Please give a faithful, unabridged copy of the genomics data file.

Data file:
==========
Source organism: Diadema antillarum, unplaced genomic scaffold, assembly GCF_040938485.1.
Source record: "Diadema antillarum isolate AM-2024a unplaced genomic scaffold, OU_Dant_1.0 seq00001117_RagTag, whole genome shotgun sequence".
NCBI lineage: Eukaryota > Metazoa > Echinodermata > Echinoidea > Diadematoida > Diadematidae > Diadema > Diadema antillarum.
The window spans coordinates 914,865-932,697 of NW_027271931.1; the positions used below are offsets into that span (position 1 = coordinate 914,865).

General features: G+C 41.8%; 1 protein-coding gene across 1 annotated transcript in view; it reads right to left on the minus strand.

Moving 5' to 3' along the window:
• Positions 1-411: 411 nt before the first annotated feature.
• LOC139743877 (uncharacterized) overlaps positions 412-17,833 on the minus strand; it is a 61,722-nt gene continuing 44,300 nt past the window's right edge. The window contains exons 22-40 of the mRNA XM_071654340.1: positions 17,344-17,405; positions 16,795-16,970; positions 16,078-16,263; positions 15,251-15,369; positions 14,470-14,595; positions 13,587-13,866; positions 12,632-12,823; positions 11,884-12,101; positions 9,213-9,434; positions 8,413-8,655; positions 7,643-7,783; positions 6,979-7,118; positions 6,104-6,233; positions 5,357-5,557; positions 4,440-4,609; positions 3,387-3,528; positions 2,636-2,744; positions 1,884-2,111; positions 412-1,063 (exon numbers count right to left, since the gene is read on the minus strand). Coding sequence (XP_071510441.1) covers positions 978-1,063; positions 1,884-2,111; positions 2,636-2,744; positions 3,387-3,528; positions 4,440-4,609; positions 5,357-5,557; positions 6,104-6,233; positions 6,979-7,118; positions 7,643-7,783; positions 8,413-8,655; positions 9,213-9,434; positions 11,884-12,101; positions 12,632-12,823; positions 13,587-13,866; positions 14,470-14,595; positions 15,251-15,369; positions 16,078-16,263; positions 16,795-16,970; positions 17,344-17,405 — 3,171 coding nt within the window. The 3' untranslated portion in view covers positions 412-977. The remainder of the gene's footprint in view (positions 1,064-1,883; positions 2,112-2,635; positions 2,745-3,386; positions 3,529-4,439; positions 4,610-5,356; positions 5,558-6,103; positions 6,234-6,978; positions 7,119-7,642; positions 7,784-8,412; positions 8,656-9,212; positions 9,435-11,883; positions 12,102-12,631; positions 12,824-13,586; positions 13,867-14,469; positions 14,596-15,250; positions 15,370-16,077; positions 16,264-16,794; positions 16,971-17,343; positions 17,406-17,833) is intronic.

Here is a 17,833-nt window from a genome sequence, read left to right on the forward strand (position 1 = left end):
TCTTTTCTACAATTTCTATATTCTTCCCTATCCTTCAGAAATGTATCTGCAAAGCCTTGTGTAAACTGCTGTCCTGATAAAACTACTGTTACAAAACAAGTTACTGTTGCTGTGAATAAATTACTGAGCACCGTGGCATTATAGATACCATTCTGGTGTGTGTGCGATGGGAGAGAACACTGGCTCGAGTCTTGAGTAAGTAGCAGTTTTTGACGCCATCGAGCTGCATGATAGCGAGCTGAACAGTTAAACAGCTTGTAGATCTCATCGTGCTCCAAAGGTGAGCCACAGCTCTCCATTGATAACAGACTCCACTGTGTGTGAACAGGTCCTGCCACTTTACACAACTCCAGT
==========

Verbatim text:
Source organism: Diadema antillarum, unplaced genomic scaffold, assembly GCF_040938485.1.
Source record: "Diadema antillarum isolate AM-2024a unplaced genomic scaffold, OU_Dant_1.0 seq00001117_RagTag, whole genome shotgun sequence".
NCBI lineage: Eukaryota > Metazoa > Echinodermata > Echinoidea > Diadematoida > Diadematidae > Diadema > Diadema antillarum.
The window spans coordinates 914,865-932,697 of NW_027271931.1; the positions used below are offsets into that span (position 1 = coordinate 914,865).

General features: G+C 41.8%; 1 protein-coding gene across 1 annotated transcript in view; it reads right to left on the minus strand.

Moving 5' to 3' along the window:
• Positions 1-411: 411 nt before the first annotated feature.
• LOC139743877 (uncharacterized) overlaps positions 412-17,833 on the minus strand; it is a 61,722-nt gene continuing 44,300 nt past the window's right edge. The window contains exons 22-40 of the mRNA XM_071654340.1: positions 17,344-17,405; positions 16,795-16,970; positions 16,078-16,263; positions 15,251-15,369; positions 14,470-14,595; positions 13,587-13,866; positions 12,632-12,823; positions 11,884-12,101; positions 9,213-9,434; positions 8,413-8,655; positions 7,643-7,783; positions 6,979-7,118; positions 6,104-6,233; positions 5,357-5,557; positions 4,440-4,609; positions 3,387-3,528; positions 2,636-2,744; positions 1,884-2,111; positions 412-1,063 (exon numbers count right to left, since the gene is read on the minus strand). Coding sequence (XP_071510441.1) covers positions 978-1,063; positions 1,884-2,111; positions 2,636-2,744; positions 3,387-3,528; positions 4,440-4,609; positions 5,357-5,557; positions 6,104-6,233; positions 6,979-7,118; positions 7,643-7,783; positions 8,413-8,655; positions 9,213-9,434; positions 11,884-12,101; positions 12,632-12,823; positions 13,587-13,866; positions 14,470-14,595; positions 15,251-15,369; positions 16,078-16,263; positions 16,795-16,970; positions 17,344-17,405 — 3,171 coding nt within the window. The 3' untranslated portion in view covers positions 412-977. The remainder of the gene's footprint in view (positions 1,064-1,883; positions 2,112-2,635; positions 2,745-3,386; positions 3,529-4,439; positions 4,610-5,356; positions 5,558-6,103; positions 6,234-6,978; positions 7,119-7,642; positions 7,784-8,412; positions 8,656-9,212; positions 9,435-11,883; positions 12,102-12,631; positions 12,824-13,586; positions 13,867-14,469; positions 14,596-15,250; positions 15,370-16,077; positions 16,264-16,794; positions 16,971-17,343; positions 17,406-17,833) is intronic.

Here is a 17,833-nt window from a genome sequence, read left to right on the forward strand (position 1 = left end):
TCTTTTCTACAATTTCTATATTCTTCCCTATCCTTCAGAAATGTATCTGCAAAGCCTTGTGTAAACTGCTGTCCTGATAAAACTACTGTTACAAAACAAGTTACTGTTGCTGTGAATAAATTACTGAGCACCGTGGCATTATAGATACCATTCTGGTGTGTGTGCGATGGGAGAGAACACTGGCTCGAGTCTTGAGTAAGTAGCAGTTTTTGACGCCATCGAGCTGCATGATAGCGAGCTGAACAGTTAAACAGCTTGTAGATCTCATCGTGCTCCAAAGGTGAGCCACAGCTCTCCATTGATAACAGACTCCACTGTGTGTGAACAGGTCCTGCCACTTTACACAACTCCAGT